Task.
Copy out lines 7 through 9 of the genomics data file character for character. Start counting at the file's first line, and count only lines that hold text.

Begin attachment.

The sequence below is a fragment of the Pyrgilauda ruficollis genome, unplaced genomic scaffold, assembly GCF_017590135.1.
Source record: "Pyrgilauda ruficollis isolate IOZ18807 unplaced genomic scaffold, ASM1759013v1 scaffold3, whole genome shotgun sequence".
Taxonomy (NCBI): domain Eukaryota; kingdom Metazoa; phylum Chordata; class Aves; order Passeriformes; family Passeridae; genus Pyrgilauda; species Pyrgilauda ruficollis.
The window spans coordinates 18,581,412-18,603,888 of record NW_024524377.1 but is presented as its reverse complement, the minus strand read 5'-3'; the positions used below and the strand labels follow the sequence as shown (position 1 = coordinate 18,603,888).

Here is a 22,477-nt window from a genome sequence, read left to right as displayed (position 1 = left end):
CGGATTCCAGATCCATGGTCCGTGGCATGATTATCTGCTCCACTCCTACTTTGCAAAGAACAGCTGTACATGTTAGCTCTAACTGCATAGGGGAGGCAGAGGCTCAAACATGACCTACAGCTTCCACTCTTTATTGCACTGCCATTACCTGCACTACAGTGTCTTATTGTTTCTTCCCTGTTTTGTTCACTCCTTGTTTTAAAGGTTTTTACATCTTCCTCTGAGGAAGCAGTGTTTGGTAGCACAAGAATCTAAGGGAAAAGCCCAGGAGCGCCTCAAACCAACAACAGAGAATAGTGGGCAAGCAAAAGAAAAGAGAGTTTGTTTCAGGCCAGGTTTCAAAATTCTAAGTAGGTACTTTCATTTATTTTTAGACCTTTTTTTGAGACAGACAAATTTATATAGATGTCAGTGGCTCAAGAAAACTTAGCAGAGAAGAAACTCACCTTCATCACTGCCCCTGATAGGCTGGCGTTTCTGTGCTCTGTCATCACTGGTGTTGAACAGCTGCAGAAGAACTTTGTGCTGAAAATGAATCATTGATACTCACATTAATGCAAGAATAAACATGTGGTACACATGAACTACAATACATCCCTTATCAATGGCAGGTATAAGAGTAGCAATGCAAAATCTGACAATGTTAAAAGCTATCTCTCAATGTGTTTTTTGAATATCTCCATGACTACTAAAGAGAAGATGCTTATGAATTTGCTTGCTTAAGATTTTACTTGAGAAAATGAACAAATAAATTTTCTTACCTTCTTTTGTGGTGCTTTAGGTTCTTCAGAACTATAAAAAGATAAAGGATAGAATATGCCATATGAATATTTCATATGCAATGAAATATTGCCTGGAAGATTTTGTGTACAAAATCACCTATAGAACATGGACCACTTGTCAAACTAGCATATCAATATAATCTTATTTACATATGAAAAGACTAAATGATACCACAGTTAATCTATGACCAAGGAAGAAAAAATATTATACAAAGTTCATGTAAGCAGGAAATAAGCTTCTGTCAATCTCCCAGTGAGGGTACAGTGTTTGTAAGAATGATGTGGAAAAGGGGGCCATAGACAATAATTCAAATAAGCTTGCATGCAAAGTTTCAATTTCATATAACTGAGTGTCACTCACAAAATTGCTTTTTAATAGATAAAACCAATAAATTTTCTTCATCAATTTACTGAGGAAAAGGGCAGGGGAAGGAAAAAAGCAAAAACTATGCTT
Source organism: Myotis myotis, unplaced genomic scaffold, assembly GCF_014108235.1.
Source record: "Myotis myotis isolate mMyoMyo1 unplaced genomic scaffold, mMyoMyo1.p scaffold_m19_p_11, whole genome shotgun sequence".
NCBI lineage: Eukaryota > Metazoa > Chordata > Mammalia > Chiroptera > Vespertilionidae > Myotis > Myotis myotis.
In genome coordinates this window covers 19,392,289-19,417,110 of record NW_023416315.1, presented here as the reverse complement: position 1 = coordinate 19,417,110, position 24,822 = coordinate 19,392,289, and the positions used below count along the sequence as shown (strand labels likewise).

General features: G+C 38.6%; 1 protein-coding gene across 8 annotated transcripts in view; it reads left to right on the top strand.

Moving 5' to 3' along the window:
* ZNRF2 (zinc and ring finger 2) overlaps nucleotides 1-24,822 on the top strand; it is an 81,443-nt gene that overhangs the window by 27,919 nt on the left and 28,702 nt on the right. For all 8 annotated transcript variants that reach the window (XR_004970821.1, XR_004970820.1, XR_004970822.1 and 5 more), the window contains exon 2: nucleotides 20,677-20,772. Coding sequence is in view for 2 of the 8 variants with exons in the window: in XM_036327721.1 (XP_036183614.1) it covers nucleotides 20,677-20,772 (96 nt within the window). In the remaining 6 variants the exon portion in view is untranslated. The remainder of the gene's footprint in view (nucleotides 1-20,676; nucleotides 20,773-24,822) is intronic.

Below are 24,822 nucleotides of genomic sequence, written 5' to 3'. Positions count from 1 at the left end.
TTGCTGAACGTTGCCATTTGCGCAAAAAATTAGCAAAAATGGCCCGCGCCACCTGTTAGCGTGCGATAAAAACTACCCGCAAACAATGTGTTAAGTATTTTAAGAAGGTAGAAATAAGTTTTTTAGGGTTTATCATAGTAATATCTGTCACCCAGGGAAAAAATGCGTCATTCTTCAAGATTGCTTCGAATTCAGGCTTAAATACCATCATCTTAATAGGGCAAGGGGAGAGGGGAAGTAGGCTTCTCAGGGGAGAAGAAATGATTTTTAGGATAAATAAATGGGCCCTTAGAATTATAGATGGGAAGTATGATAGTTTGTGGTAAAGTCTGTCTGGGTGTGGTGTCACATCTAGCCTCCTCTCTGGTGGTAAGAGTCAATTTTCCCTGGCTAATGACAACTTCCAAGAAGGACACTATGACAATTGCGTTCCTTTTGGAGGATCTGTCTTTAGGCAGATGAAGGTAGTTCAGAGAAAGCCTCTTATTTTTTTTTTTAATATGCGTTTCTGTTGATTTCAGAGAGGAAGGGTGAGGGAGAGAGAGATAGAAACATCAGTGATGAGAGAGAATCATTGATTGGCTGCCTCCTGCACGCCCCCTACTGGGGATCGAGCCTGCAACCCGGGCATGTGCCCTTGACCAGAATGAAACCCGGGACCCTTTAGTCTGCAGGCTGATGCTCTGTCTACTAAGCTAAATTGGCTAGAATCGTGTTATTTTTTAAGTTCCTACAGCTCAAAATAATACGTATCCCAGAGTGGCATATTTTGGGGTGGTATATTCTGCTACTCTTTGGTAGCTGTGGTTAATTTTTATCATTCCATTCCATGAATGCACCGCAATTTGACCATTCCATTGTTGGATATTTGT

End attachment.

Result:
Source organism: Myotis myotis, unplaced genomic scaffold, assembly GCF_014108235.1.
Source record: "Myotis myotis isolate mMyoMyo1 unplaced genomic scaffold, mMyoMyo1.p scaffold_m19_p_11, whole genome shotgun sequence".
NCBI lineage: Eukaryota > Metazoa > Chordata > Mammalia > Chiroptera > Vespertilionidae > Myotis > Myotis myotis.